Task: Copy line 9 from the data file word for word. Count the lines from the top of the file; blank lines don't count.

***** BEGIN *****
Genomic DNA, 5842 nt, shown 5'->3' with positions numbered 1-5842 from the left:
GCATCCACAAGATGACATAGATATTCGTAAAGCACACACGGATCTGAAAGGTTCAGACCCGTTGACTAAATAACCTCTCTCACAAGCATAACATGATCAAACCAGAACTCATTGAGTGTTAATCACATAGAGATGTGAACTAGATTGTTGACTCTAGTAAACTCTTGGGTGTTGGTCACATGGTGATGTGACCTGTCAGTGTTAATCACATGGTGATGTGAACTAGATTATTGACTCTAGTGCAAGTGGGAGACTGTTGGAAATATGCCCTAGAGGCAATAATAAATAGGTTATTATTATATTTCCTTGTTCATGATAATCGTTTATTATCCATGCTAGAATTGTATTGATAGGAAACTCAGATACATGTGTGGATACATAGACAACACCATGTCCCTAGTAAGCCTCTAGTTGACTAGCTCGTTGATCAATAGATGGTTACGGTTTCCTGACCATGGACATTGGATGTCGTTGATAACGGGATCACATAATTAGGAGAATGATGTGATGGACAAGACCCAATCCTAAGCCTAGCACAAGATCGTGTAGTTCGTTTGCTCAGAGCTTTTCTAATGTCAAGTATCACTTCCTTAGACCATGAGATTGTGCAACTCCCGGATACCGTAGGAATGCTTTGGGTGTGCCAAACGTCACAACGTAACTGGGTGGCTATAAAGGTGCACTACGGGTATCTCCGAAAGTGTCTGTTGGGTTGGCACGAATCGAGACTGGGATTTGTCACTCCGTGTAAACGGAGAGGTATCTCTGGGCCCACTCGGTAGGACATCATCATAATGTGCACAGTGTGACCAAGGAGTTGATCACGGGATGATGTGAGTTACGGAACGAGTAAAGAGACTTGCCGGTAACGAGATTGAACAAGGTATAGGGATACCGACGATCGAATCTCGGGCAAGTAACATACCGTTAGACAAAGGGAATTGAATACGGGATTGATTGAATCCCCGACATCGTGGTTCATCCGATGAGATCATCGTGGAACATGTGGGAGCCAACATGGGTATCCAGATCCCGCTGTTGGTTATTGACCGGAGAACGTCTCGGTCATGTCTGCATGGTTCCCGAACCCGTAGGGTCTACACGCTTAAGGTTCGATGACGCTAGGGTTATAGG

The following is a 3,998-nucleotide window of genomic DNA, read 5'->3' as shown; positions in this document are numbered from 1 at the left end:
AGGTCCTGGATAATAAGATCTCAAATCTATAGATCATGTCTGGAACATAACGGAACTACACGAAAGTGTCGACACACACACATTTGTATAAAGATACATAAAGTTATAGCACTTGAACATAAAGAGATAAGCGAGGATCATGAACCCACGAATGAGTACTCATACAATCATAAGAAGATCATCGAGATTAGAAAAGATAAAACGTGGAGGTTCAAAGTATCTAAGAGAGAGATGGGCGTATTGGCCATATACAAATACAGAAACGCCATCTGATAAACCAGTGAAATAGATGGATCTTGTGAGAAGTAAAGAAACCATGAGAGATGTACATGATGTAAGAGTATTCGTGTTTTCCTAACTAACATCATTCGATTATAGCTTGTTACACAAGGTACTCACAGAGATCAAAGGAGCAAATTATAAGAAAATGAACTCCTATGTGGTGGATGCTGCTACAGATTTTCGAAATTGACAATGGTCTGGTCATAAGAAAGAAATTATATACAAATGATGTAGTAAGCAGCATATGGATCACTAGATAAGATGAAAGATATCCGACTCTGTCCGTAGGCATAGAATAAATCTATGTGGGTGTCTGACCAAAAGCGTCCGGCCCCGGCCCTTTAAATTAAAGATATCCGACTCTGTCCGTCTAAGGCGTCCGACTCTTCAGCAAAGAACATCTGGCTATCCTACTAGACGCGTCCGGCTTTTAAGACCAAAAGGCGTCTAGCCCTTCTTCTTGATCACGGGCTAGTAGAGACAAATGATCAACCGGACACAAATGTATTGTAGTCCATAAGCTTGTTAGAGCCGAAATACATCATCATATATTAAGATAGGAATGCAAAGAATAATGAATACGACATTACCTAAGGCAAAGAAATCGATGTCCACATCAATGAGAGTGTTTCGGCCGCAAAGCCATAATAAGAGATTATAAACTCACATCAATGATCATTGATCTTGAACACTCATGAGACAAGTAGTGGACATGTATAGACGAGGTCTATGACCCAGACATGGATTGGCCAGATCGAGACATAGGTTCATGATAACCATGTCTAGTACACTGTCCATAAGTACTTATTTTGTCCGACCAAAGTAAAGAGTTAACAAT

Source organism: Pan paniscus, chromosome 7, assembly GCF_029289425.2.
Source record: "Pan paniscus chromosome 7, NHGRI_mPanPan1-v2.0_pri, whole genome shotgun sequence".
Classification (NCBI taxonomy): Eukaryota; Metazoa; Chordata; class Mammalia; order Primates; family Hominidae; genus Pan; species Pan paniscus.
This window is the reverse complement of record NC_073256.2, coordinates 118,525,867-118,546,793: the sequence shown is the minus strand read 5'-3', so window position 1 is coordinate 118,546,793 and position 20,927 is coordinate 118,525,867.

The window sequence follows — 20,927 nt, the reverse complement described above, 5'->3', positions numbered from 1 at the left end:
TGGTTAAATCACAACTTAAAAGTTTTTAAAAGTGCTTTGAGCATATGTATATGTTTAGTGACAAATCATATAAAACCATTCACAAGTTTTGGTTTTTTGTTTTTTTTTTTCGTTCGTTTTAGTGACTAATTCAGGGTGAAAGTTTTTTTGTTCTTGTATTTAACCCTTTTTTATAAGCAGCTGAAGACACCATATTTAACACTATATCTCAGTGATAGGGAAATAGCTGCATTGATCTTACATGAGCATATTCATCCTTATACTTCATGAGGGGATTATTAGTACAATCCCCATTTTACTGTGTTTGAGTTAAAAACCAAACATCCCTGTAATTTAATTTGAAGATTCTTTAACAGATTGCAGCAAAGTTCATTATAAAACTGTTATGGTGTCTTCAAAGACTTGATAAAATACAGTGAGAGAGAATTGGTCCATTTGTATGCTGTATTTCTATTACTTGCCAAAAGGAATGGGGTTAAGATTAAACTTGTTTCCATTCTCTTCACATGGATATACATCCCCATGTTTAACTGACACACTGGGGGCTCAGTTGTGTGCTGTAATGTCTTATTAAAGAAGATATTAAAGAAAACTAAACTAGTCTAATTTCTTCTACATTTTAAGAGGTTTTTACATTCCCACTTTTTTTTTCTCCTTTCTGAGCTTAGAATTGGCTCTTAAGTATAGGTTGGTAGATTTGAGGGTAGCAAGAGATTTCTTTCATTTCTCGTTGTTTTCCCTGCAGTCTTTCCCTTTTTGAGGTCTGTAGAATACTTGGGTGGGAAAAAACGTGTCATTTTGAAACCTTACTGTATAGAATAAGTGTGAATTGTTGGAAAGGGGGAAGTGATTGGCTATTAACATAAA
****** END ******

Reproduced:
The window sequence follows — 20,927 nt, the reverse complement described above, 5'->3', positions numbered from 1 at the left end: